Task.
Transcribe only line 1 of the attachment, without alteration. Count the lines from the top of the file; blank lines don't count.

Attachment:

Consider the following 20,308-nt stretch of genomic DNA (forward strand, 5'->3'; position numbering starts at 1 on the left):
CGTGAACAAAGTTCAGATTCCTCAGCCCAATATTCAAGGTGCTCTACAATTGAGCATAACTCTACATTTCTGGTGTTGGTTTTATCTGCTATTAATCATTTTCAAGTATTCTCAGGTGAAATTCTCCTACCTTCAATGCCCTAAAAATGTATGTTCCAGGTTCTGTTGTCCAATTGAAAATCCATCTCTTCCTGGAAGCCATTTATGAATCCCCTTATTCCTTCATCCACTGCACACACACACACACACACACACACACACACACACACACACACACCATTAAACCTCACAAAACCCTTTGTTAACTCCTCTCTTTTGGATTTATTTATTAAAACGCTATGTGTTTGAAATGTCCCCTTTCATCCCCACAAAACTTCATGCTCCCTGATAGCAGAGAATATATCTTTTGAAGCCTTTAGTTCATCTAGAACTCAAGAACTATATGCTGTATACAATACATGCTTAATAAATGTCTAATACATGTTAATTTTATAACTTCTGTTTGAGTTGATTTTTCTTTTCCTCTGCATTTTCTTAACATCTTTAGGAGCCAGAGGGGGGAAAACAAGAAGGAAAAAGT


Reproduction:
Consider the following 20,308-nt stretch of genomic DNA (forward strand, 5'->3'; position numbering starts at 1 on the left):